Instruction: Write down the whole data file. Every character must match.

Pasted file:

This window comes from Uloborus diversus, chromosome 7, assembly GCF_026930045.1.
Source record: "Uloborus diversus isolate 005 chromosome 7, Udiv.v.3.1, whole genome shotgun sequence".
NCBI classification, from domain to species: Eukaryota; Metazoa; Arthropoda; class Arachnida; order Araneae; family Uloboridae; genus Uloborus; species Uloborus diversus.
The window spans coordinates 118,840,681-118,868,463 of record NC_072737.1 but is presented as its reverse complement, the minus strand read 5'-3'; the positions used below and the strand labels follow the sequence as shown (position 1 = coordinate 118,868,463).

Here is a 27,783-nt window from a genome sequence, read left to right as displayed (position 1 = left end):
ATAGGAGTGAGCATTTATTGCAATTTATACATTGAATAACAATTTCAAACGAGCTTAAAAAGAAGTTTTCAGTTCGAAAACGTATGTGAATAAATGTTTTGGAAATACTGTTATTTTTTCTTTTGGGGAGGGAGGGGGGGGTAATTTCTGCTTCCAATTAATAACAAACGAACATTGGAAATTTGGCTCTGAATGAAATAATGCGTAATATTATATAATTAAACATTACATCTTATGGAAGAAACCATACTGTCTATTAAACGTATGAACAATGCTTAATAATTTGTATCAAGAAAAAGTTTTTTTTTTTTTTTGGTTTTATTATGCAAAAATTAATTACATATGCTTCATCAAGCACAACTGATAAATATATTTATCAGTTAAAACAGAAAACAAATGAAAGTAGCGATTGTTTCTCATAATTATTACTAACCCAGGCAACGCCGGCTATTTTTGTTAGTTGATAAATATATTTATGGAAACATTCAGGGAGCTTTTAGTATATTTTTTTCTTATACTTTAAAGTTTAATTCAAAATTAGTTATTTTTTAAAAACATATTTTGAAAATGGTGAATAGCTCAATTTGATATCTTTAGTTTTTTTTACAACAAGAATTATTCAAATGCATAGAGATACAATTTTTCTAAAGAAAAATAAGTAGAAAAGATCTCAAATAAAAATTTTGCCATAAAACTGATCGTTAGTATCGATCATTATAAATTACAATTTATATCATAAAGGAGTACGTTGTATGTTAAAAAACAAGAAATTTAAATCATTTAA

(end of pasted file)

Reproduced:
This window comes from Uloborus diversus, chromosome 7, assembly GCF_026930045.1.
Source record: "Uloborus diversus isolate 005 chromosome 7, Udiv.v.3.1, whole genome shotgun sequence".
NCBI classification, from domain to species: Eukaryota; Metazoa; Arthropoda; class Arachnida; order Araneae; family Uloboridae; genus Uloborus; species Uloborus diversus.
The window spans coordinates 118,840,681-118,868,463 of record NC_072737.1 but is presented as its reverse complement, the minus strand read 5'-3'; the positions used below and the strand labels follow the sequence as shown (position 1 = coordinate 118,868,463).

Here is a 27,783-nt window from a genome sequence, read left to right as displayed (position 1 = left end):
ATAGGAGTGAGCATTTATTGCAATTTATACATTGAATAACAATTTCAAACGAGCTTAAAAAGAAGTTTTCAGTTCGAAAACGTATGTGAATAAATGTTTTGGAAATACTGTTATTTTTTCTTTTGGGGAGGGAGGGGGGGGTAATTTCTGCTTCCAATTAATAACAAACGAACATTGGAAATTTGGCTCTGAATGAAATAATGCGTAATATTATATAATTAAACATTACATCTTATGGAAGAAACCATACTGTCTATTAAACGTATGAACAATGCTTAATAATTTGTATCAAGAAAAAGTTTTTTTTTTTTTTTGGTTTTATTATGCAAAAATTAATTACATATGCTTCATCAAGCACAACTGATAAATATATTTATCAGTTAAAACAGAAAACAAATGAAAGTAGCGATTGTTTCTCATAATTATTACTAACCCAGGCAACGCCGGCTATTTTTGTTAGTTGATAAATATATTTATGGAAACATTCAGGGAGCTTTTAGTATATTTTTTTCTTATACTTTAAAGTTTAATTCAAAATTAGTTATTTTTTAAAAACATATTTTGAAAATGGTGAATAGCTCAATTTGATATCTTTAGTTTTTTTTACAACAAGAATTATTCAAATGCATAGAGATACAATTTTTCTAAAGAAAAATAAGTAGAAAAGATCTCAAATAAAAATTTTGCCATAAAACTGATCGTTAGTATCGATCATTATAAATTACAATTTATATCATAAAGGAGTACGTTGTATGTTAAAAAACAAGAAATTTAAATCATTTAA